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29 Jan 2023

Crafting (Lox) Interpreters in Rust

I have just finished reading the book Crafting Interpreters and I had a lot of fun following along in pure Rust, trying to squeeze every last bit of performance from the CPU (although I will admit up front that it wasn't as successful as I would like to be, mostly due to my laziness). I guess the book needs no introduction as it's been in the conversation on Hacker News and Reddit. In fact, I discovered this book when I was scanning the comments on one of them. In the book, the author walked you through building a tree-walking interpreter and a bytecode virtual machine for a language called Lox. It is very easy to follow along and I thoroughly enjoyed the author's writing style and their quirky illustrations.

Lox in Rust

Even though I had some experience using Rust in the past, this was probably the biggest project I have done in Rust, and it gets pretty challenging and frustrating at times. In the first interpreter part, the textbook's implementation (which is called "jlox") is in Java and unlike Java, Rust does not have a garbage collector. So I resorted to using Rc as a wrapper around the objects. I realised pretty late in the project that it was an awful decision because you can leak memory easily by creating cycles between classes. I wasn't particularly interested in the interpreter part, so I finished the first part without rectifying this and hence, my interpreter remains a broken mess till today.

In the second part, the author showed how to build a bytecode virtual machine completed with a mark-sweep garbage collector using C. Since C is much closer to Rust than Java, I had an easier time following along. Though it wasn't without its own problems as the author has chosen to use pointers liberally throughout the second part (I suppose it's for performance reasons, clox is blazing fast). I think I had more fun (and motivation) following the second part along as I knew my implementation would be more "correct" compared to the Rust version of jlox. The final version was able to pass all the tests from the textbook's repository, and I was stimulated enough to work on optimizing the Rust version further, bringing the execution speed closer to the original C implementation.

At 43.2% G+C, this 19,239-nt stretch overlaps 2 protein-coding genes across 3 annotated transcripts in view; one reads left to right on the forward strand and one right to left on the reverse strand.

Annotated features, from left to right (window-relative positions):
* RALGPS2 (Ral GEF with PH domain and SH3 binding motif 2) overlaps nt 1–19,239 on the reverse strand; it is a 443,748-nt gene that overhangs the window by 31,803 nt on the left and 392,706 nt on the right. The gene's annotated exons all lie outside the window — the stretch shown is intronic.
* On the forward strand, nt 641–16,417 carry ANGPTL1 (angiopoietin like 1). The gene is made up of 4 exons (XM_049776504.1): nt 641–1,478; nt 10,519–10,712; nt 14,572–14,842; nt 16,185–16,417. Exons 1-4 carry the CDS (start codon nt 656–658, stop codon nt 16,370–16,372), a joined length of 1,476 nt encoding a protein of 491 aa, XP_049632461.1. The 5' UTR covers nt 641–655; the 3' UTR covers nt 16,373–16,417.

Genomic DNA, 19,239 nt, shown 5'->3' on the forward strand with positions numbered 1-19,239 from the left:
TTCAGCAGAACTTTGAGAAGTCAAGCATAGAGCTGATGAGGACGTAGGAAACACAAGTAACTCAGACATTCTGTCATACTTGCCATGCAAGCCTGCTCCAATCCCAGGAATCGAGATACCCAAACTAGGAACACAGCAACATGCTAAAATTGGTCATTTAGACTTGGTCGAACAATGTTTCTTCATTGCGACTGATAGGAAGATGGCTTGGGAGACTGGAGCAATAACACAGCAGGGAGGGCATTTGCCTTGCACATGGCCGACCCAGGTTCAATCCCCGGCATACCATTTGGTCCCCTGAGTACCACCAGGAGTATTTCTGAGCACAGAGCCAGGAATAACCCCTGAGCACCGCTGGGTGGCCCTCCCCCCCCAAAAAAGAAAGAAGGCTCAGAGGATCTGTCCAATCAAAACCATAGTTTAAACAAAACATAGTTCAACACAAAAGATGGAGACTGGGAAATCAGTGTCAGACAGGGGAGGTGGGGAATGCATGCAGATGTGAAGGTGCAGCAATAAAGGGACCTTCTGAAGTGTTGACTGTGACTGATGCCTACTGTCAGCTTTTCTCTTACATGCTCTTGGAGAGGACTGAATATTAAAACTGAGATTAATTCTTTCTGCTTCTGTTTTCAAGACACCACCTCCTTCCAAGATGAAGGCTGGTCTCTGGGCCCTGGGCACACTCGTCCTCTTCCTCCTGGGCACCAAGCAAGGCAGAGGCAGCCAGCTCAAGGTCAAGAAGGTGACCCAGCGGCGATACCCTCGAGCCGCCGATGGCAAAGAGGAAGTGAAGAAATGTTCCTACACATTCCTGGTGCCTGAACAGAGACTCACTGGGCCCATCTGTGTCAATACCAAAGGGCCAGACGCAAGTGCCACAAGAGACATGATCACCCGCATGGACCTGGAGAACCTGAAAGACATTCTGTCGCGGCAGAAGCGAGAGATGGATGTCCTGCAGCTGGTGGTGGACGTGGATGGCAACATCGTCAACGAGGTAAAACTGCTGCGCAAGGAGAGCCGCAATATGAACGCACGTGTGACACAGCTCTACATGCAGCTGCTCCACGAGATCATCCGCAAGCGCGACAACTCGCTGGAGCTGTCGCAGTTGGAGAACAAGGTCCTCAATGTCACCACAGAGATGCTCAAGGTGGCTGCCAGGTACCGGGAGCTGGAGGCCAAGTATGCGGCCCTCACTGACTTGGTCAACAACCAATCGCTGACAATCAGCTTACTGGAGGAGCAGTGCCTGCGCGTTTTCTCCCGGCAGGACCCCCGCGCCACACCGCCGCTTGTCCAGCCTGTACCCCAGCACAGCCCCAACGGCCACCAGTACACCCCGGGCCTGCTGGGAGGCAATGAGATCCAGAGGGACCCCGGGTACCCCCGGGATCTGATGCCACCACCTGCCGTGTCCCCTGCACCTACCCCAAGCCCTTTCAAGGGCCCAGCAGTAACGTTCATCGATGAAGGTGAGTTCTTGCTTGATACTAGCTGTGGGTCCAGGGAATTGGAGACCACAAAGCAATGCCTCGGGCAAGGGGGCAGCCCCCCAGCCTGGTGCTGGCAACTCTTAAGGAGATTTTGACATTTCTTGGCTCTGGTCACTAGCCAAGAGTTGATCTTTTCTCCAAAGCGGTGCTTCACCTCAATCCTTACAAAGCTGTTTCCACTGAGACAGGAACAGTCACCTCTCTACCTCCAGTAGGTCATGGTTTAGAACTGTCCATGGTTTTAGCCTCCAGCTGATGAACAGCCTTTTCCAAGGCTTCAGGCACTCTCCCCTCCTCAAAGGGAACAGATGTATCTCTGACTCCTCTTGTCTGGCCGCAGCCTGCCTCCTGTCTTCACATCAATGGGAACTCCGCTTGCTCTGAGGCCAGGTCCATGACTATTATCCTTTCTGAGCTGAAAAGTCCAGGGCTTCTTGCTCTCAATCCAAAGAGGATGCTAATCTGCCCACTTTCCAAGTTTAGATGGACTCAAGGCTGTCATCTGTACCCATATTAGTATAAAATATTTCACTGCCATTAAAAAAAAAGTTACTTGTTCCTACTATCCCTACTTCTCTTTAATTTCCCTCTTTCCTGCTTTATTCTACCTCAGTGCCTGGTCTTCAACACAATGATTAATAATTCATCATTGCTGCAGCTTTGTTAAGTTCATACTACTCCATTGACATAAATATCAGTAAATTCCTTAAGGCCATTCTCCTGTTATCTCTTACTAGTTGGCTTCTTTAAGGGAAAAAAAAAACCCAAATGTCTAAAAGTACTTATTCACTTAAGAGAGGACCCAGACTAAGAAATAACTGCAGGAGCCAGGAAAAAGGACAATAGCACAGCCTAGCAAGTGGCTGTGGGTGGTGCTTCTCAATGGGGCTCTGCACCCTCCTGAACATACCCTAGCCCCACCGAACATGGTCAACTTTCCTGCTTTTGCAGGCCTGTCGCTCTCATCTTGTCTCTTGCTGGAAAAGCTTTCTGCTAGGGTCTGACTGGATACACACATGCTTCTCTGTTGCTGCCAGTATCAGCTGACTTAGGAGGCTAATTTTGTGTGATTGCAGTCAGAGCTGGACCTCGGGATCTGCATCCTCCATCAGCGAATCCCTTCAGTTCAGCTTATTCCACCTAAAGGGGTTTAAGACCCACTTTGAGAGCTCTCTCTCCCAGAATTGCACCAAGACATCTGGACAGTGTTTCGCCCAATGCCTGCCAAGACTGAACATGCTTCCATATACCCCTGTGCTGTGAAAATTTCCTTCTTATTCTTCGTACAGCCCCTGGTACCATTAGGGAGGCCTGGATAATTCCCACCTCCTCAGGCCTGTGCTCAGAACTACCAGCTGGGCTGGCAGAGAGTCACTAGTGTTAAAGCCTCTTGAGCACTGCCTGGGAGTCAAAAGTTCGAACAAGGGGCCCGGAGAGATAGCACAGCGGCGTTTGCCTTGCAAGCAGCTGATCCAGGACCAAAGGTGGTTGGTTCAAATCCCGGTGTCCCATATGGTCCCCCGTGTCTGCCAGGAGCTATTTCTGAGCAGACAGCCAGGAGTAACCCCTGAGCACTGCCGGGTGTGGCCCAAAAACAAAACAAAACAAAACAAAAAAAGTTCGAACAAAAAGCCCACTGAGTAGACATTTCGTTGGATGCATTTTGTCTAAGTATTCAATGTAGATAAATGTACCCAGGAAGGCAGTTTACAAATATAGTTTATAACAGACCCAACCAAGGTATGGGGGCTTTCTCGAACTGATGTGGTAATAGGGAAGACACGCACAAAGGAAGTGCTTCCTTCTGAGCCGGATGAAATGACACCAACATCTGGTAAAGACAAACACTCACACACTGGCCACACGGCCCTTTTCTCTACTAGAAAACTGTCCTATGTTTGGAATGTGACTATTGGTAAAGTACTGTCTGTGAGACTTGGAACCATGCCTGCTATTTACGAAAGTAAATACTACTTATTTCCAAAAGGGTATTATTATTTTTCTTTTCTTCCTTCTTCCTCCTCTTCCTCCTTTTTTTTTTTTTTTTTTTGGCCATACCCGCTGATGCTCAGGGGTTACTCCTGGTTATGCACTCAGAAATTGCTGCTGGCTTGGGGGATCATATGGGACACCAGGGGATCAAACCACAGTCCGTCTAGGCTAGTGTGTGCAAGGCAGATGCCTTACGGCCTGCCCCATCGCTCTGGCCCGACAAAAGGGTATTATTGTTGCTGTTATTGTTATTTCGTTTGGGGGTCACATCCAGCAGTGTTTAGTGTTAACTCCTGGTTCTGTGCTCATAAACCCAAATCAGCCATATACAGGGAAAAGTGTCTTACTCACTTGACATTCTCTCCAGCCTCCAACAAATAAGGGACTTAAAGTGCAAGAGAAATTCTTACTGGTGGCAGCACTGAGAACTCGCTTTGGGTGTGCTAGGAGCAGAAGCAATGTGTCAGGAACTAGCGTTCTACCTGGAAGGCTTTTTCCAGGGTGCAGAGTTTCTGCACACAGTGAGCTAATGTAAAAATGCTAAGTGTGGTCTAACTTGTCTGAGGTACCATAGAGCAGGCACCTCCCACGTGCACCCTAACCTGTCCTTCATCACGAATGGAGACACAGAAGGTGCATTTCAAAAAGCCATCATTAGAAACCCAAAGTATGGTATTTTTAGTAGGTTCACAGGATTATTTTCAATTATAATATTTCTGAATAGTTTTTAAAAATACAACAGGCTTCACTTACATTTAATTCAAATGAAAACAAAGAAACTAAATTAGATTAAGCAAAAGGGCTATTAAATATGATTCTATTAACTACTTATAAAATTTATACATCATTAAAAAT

The Safe Rust

You can find my implementation here, together with all the benchmarking I did. I translated the benchmarks to Python and included Python 3.9.2 in my mini benchmarks as well. Sadly, the safe version has pretty terrible numbers compared to the C version (or even Python for that matter), though it's no fault of Rust because I'm a terrible Rust programmer. You can see for yourself in the figure below this paragraph. I am pretty sure someone smarter than me would be able to bring it down much lower using references and clever assortment of lifetimes, but I must admit I am not at that level yet. There are some optimization missing as well, for example, interning strings would have enabled using pointer equality for comparing strings, and it would have definitely improved the equality benchmark. I was fully expecting my implementation to suck compared to the original clox, but I was still taken aback by the awful execution times (or rather, I was pleasantly surprised by the performance of clox?).